Typhoon leaves 1 dead, 5 missing in southern China

Typhoon brings flooding, mountain torrents to southern China, leaving 1 dead, 5 missing

Associated Press
Typhoon leaves 1 dead, 5 missing in southern China
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A family battle against the strong wind near the waterfront in Hong Kong Wednesday, Aug. 14, 2013. Typhoon Utor lashed Hong Kong with wind and rain, closing down the bustling Asian financial center Wednesday before sweeping toward mainland China. (AP Photo/Vincent Yu)

BEIJING (AP) -- A typhoon left one person dead and five others missing as it churned through southern China before weakening into a tropical storm on Thursday, authorities said.

After shutting down business in the financial center of Hong Kong and sinking a cargo ship, Typhoon Utor brought high winds and torrential rain to Guangdong province after making landfall Wednesday afternoon. These triggered flooding and mountain torrents that led to the casualties, the provincial government said Thursday.

The typhoon had forced the closure of schools, offices, shopping centers and construction sites in cities along its path northwest across Guangdong.

Only minor damage was reported, a result, state media said, of strict adherence to orders to confine tens of thousands of fishing boats to port and evacuate vulnerable people to shelters.

Thousands of travelers were stranded by the suspension of flights and ferry services.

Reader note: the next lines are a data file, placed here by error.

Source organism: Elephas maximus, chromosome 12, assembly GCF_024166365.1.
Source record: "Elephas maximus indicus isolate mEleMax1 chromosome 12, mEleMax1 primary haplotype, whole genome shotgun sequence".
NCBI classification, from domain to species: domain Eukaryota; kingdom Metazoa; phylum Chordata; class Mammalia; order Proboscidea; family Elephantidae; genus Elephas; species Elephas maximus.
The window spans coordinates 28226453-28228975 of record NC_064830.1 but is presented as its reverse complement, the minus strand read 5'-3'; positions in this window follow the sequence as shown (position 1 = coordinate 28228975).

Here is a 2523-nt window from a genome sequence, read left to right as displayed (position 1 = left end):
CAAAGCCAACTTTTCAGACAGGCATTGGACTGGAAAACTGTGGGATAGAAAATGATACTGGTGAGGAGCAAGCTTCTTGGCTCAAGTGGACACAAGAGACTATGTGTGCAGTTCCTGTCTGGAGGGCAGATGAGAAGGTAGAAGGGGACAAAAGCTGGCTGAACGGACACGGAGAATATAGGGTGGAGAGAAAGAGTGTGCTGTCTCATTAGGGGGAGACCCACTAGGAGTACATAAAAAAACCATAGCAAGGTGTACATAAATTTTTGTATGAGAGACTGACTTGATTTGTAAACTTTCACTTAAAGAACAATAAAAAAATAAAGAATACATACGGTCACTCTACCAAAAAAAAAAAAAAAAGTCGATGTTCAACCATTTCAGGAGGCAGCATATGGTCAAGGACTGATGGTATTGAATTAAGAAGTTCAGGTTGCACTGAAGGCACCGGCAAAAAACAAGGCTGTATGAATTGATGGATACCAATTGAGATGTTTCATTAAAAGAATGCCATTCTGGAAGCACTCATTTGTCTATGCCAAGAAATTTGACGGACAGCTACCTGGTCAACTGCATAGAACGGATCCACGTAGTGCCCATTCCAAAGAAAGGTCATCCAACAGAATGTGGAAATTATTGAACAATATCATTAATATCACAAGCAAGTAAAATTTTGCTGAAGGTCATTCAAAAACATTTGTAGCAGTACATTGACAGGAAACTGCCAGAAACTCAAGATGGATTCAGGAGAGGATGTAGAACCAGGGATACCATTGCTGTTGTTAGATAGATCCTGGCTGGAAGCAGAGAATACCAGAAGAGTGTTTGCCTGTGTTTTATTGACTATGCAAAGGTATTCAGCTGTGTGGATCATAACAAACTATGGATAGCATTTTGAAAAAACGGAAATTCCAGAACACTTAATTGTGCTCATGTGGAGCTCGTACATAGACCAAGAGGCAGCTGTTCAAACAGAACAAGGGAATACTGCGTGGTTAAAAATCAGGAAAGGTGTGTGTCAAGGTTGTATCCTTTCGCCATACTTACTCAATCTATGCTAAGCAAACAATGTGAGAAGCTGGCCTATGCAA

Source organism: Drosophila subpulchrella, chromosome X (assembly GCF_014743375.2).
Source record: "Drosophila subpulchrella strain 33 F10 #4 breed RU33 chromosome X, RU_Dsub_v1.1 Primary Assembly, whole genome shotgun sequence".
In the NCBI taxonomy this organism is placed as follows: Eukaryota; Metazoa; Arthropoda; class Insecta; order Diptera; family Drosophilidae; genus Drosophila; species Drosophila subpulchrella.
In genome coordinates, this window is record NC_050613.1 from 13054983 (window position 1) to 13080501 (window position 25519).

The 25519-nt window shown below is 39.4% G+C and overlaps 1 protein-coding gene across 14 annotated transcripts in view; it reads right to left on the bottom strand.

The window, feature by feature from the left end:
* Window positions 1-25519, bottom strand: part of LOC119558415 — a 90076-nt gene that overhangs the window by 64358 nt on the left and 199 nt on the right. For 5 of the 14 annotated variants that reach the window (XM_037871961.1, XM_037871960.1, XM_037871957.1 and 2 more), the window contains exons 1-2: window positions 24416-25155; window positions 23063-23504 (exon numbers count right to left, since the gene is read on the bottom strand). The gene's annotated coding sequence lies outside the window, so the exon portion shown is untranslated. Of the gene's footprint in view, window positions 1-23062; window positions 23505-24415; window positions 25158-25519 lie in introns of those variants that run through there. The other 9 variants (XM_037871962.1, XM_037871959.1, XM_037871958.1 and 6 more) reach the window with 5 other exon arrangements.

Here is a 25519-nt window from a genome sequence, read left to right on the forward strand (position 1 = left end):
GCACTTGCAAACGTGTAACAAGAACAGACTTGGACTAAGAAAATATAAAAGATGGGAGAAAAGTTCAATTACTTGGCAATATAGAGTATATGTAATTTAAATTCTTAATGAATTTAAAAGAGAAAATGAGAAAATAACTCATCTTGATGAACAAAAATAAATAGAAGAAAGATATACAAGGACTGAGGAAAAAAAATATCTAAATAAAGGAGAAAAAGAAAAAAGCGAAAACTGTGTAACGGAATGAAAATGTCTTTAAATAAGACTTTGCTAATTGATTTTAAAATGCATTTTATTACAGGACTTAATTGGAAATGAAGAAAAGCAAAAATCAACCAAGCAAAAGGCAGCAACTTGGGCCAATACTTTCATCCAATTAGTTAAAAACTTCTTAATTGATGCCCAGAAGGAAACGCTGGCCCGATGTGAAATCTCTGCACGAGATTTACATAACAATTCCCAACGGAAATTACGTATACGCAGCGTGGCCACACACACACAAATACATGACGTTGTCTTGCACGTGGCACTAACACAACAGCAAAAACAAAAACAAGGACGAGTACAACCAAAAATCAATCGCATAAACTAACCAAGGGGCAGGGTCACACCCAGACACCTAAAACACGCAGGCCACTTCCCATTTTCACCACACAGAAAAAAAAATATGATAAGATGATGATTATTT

By Thursday morning, the force of the storm had weakened considerably, with sustained winds at its center falling to speeds of 85 kph (53 mph) as it headed northwest through Guangxi province, about 350 kilometers (215 miles) west of Hong Kong.

Life returned to normal in Hong Kong Thursday, a day after offices, schools and courts were shut and the stock market halted trading, bringing an eerie calm to the normally busy southern Chinese commercial hub.

Flights had been canceled and ferry services curtailed while helicopter search and rescue teams from Hong Kong and Guangdong province rescued 21 crew members from a bulk carrier transporting nickel ore before it sank in waters southwest of Hong Kong.

Utor was the world's strongest typhoon of the year before it crossed the Philippines earlier this week, leaving at least eight people dead.

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Associated Press writers Kelvin Chan in Hong Kong and Hrvoje Hranjski in Manila, Philippines, contributed to this report.

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